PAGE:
I projected the same growth path of (7th mass media) mobile media to (8th mass media) AR media, and the pattern suggests will will pass 1 billion AR users by year 2020 !!! Yes, before this decade is done, we will see 1 billion users of AR. That is yes, folks, twice as big as global newspaper circulations are today. That is massive. Don't miss this opportunity! AR is a new mass medium and it will be huge in this decade.
Well, then in the second part of the TEDx Mongkok Chaos talk, I showed a few short simulations of what AR might be like here in Hong Kong. I went to Mongkok over the weekend, shot some videos, and created simple simulations to show what kind of tech I foresee as early AR media solutions. I think those are best seen from the video, so while we wait for the TEDx video to be uploaded, let me just summarize on a few videos for now, to add some other views.
The biggest company in this space is Layar, obviously. I urge you to go see their latest video, where execs like Maarten Lens-Fitzgerald, Claire Boonstra and Raimo van der Klein give their views of AR today and into the future, with illustrations of the power of AR today. So please see this, Layar's current video showing the power of AR and how Layar sees the AR future. Its must-see stuff.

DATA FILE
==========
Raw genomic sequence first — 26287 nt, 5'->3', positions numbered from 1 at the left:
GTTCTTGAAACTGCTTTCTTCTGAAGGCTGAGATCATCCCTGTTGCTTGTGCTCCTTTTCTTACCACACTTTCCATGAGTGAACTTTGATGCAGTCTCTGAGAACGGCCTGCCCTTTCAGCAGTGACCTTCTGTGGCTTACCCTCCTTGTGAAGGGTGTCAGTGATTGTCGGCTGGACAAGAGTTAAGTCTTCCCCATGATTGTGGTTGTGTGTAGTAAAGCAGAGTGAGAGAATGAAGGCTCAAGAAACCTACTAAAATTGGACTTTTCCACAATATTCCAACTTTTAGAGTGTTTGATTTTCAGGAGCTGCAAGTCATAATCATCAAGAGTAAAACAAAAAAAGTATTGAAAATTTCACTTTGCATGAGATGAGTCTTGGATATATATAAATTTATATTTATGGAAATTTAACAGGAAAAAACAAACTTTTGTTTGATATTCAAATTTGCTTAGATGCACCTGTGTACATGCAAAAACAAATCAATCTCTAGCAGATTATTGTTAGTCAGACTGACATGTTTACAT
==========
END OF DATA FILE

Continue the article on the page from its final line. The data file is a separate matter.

And then to the future. What is someone like say.. Google thinking of AR? We just had the first major view by Google of AR and they have given their vision of AR beyond the smartphone, when AR moves to our eyeglasses. This is sci-fi stuff, that will become reality well before this decade is done. If you want to understand how different the second half of this decade is, from today, please go see this video about Google Glass (ie 'Google Goggles'). This is visionary stuff, yet the tech is within some years from commercial launch - we will have this on our faces well before the decade is done. See Google Glass.
Ok, that was what I spoke about at TEDx Mongkok Chaos. Now, if you want to see my short videos of the near future of AR, you have to see the video itself. See my video of TEDx Mongkok Chaos about Augmented Reality as the 8th Mass Media.